Some museums captivate even before you enter. We asked Mumbai-based architect Shobhan Kothari of Atelier dnD for iconic museum architecture. He listed 10 structures that he recommends travelling to for the designs alone.
The Heydar Aliyev Center in Baku, Azerbaijan was designed by the Iraqi-British architect, Dame Zaha Hadid. It opened in 2012 and consequently, in 2014, Hadid was awarded Design of the Year by London’s Design Museum. The fluid, ice-cream-swirl-like design, doesn’t have a single straight line, according to the centre’s website. It houses a museum, nine floors of exhibition halls, and an auditorium. The museum is dedicated to preserving Azerbaijan’s history, and the life and work of Heydar Aliyev, the nation’s former president. Covering three floors, the museum gives patrons an interactive, in-depth view of the region’s heritage.
1 Heydar Aliyev Avenue, AZ 1033, Baku. Call +994 12 505 60 01. Visit their website for details.
The Museu de Arte do Rio (MAR) functions out of three buildings—the Dom João VI Mansion (that was once a palace), a police building, and another structure that was originally a bus terminal— that are linked by a wave-shaped roof, a walkway and a square. The mansion houses the museum’s exhibition galleries, while the police building houses Escola do Olhar, an education initiative that teaches public school educators about art. Designed by Rio de Janeiro’s Bernardes + Jacobsen, the major challenge they faced was uniting the three areas. For a more comprehensive explanation of the layout, watch this video of the blueprint:
Built by BIG (Bjarke Ingels Group), the Danish museum is situated in the town of Helsingør (also known as Elsinore) between the UNESCO site of Kronborg Castle—that some say inspired Shakespeare’s Hamlet—and the city’s Culture Yard. In such close proximity to cultural and architectural landmarks, the museum makes its mark through its subterranean existence in a former dock. The highest point of the museum is the pinnacle of the glass barrier, one metre off the ground. Sloping bridges inside connect various exhibitions which feature collections of merchant ships and their stories from the past four centuries. In addition to exhibitions, there is also a café and a shop—all underground—in the museum.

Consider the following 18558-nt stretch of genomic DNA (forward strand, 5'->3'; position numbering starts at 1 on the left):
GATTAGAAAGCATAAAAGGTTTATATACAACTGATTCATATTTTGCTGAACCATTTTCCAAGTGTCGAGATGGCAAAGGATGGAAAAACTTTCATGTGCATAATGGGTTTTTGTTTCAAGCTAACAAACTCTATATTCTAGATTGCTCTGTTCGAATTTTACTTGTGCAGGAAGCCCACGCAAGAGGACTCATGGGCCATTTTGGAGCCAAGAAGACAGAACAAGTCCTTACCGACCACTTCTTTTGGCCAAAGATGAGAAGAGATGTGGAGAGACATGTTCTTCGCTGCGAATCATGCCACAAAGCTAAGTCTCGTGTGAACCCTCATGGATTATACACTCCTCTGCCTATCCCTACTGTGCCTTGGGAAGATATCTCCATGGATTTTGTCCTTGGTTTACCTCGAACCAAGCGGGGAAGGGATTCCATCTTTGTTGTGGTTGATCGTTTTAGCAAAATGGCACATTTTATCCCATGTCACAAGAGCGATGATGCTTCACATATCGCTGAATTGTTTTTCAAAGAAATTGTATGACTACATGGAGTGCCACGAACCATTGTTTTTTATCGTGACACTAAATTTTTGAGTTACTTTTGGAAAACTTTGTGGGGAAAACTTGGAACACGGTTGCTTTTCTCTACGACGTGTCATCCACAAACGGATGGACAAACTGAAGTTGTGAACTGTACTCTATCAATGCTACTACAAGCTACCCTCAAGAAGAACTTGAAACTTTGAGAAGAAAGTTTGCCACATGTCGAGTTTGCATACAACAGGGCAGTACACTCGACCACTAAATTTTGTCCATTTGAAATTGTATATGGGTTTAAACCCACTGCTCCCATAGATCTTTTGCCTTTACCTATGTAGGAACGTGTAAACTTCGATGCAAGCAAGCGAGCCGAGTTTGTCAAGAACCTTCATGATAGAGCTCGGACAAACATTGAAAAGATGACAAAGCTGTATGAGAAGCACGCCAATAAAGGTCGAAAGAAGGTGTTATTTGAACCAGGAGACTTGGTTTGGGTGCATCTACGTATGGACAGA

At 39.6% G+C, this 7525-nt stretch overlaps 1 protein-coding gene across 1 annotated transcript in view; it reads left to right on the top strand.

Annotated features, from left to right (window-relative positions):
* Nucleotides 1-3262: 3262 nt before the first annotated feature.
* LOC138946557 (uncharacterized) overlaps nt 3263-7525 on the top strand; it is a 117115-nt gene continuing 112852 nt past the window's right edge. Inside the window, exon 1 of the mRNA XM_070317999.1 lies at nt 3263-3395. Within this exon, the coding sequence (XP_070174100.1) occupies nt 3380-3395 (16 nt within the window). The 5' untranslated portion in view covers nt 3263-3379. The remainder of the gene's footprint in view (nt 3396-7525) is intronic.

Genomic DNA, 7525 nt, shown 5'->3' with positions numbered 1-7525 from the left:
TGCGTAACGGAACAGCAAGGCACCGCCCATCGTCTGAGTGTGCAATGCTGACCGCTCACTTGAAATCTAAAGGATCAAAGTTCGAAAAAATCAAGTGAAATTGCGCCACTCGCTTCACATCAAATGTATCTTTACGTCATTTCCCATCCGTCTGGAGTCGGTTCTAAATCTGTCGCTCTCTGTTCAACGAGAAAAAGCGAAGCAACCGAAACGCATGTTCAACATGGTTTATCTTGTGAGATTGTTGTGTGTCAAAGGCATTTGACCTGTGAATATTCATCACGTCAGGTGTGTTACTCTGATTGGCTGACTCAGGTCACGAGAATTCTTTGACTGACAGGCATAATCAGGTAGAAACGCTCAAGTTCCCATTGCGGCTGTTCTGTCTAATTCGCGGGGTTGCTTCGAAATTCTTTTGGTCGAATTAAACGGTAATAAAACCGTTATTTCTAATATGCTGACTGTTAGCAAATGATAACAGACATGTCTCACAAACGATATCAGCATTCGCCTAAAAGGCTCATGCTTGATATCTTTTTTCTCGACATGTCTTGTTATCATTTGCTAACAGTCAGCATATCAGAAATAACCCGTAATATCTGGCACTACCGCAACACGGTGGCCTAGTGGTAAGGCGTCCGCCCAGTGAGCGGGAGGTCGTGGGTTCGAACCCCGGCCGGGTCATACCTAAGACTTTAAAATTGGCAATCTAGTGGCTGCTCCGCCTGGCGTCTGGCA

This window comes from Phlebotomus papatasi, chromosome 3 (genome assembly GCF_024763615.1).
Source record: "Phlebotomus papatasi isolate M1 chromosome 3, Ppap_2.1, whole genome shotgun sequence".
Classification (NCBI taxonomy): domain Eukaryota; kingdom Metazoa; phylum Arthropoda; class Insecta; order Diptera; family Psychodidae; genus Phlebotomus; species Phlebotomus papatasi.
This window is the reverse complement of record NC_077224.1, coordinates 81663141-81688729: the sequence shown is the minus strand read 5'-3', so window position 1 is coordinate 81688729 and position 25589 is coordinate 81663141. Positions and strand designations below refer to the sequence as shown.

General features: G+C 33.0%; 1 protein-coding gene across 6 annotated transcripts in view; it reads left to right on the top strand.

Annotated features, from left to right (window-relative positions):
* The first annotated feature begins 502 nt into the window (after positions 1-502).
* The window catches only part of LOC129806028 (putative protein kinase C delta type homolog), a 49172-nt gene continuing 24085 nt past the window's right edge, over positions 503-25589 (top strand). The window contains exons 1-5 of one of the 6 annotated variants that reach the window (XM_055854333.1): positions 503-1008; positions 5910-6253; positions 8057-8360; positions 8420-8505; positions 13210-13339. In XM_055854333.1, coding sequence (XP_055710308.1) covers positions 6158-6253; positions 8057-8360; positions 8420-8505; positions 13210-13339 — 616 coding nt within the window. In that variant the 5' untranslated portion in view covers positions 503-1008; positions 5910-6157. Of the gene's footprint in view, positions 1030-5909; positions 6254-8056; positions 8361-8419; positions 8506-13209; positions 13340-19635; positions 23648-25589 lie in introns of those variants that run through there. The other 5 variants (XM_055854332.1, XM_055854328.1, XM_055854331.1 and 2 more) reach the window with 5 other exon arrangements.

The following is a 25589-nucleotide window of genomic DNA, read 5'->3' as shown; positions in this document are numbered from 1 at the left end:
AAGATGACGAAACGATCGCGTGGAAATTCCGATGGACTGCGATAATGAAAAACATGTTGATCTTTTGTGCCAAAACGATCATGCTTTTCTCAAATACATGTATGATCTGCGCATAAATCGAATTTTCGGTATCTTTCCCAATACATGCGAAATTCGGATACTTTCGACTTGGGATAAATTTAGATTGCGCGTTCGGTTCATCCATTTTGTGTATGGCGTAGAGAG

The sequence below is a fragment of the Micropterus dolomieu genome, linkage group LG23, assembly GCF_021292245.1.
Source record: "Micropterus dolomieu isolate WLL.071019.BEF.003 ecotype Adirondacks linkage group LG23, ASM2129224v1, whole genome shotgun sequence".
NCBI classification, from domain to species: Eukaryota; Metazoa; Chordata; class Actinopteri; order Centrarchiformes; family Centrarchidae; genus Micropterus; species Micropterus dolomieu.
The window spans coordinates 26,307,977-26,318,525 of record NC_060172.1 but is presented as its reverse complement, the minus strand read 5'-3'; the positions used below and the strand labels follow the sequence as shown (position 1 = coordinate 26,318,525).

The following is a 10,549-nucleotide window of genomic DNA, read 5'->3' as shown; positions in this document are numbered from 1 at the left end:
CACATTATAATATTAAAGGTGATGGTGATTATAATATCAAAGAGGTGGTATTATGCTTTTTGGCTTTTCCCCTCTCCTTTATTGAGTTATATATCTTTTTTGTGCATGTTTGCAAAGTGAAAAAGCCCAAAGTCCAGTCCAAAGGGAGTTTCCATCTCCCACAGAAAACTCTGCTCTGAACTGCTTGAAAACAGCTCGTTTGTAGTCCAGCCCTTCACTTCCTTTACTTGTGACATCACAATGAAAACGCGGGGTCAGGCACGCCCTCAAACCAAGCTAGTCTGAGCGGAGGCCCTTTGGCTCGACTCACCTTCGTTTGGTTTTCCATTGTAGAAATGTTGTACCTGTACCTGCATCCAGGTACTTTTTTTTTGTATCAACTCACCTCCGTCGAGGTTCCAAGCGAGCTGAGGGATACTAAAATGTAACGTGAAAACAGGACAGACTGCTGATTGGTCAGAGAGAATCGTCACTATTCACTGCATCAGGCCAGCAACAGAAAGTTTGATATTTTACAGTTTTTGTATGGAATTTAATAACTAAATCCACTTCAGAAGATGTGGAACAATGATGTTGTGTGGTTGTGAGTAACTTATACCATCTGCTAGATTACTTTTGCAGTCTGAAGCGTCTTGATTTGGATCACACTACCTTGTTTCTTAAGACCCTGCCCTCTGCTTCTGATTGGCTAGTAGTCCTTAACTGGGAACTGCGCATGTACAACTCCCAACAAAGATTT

Ny Kronborgvej 1, DK-3000 Elsinore. Call + 45 49 21 06 85. Visit their website for details.
Andalucía’s Museum of Memory gives visitors a chance to discover Andalucía’s history from prehistoric times to the present day. Designed by Alberto Campo Baeza and in line with the central headquarters of the Caja Granada Savings Bank (also designed by Baeza), the unusual structure comprises three floors, the uppermost of which lines up with the podium of the main Caja Granada building. It is built around a circular courtyard, from which elliptical ramps rise to connect the various levels. On one end of this miniature dwelling rises a steep blank vertical slab, which really consists of plasma screens to be used for giant public displays.
Avenida de la Ciencia, 2, 18006 Granada, Spain. Call 958 222 257. Visit their website for details.
Designed by American architect Steven Holl, the museum aims to promote contemporary art through exhibitions of visual art and music. The one-level structure is located on an open expanse of grass mounds very close to an old shirt factory, which also houses a part of the art collection. This and the fact that the city of Herning is rooted in its relationship with textiles and art have both inspired the outline of the structure. If viewed from above, the roof is supposed to resemble shirt sleeves. The museum, which opened in 2009, consists of exhibition galleries, an auditorium, music rehearsal rooms, a restaurant, and a media library.
Birk Centerpark 8 . DK-7400 Herning. Call +45 9712 1033. Visit their website for details.